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I read about the death of an astronaut in an exploding rocket; I don't know if it was recent or not.

Would the developers of this shuttle have been subject to any legal action, or would it be ignored as the astronaut knew the risks?

What if it was found that someone made a sloppy mistake, would that be gross negligence / manslaughter?

I know there was a dog that was left in space to die, did anyone face any form of action for that?

  • In what jurisdiction? – Nate Eldredge Feb 10 '17 at 16:51
  • I don't understand what you mean by that - if country, the us, or the uk. – Tobi Feb 10 '17 at 18:10
  • Jurisdiction refers to which set of laws are used to answer the question. We could answer based on the UK's laws if you want; that's normally what would apply if the incident took place in the UK. For the US, there are federal laws, so "federal" is one jurisdiction, but each state has its own set of laws, so those are separate jurisdictions as well. So when you say "US or UK" you are really asking 1 + 50 + 1 = 52 separate questions - you have to be more specific than that. – Nate Eldredge Feb 10 '17 at 18:27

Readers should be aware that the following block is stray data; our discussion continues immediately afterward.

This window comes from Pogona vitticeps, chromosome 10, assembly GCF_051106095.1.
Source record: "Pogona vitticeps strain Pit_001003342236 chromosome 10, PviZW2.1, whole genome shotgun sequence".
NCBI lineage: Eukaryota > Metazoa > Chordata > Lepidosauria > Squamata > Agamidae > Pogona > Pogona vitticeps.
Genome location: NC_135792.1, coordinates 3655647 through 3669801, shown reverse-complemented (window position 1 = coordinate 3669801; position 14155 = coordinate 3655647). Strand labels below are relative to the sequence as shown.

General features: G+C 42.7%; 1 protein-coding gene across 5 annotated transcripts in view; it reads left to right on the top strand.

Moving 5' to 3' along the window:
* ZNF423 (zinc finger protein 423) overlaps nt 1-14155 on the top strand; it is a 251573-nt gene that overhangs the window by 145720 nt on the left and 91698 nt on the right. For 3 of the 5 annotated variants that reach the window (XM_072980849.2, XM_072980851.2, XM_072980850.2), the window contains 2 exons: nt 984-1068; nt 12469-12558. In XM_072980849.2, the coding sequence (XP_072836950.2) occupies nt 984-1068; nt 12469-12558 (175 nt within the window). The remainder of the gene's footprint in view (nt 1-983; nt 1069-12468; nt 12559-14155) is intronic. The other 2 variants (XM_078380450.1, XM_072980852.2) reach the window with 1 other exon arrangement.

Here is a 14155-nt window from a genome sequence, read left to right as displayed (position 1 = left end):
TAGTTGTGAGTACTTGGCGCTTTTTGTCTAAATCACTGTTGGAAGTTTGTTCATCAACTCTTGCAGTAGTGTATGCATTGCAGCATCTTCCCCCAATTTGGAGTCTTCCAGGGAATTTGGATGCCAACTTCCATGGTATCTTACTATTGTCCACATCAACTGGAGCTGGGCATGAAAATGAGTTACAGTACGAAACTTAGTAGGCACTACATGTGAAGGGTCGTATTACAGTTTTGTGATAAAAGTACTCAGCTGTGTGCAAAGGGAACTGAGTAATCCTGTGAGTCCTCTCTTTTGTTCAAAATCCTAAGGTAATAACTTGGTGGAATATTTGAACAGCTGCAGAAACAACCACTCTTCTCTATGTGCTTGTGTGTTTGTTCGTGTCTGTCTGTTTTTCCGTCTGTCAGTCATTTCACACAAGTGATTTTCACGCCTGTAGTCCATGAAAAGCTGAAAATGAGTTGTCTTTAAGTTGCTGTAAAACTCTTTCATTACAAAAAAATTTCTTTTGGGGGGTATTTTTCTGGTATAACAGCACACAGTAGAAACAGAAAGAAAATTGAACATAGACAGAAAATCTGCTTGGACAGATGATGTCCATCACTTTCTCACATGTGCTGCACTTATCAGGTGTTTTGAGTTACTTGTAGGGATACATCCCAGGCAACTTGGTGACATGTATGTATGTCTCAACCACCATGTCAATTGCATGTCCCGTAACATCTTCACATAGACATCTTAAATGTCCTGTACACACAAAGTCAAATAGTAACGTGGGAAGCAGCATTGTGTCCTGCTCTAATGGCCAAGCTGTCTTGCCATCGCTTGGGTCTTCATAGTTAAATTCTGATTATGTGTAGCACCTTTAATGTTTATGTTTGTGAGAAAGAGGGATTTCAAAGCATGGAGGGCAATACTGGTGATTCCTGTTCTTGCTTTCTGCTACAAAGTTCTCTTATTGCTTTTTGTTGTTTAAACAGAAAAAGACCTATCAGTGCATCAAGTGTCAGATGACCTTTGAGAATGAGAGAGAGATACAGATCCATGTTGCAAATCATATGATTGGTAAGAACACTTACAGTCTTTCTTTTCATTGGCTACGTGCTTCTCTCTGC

• The Soviet Union did not take any action against any person in the death of the first space dog, Laika. en.m.wikipedia.org/wiki/Laika – user662852 Feb 10 '17 at 21:18
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Astronauts are employees of the government and are thus barred from suing in lieu of receiving the government equivalent of worker's compensation. This wouldn't bar a suit against a third-party contractor who made a defective product, but I suspect that their contracts contain a waiver of liability for negligence or defective products given that this is highly experimental technology.

Certainly, it would not be homicide as it was an accidental death of someone who consented to the high risk of accidental death involved.

The dog would have been the property of the government, and the government wouldn't sue itself for damages to the dog. The harm that comes to animals in legitimate scientific research is not considered cruelty to animals as it is justified by a higher legitimate purpose and not for the intent of gratification of someone who enjoys torturing animals and would have been cleared by a scientific ethics committee in advance.

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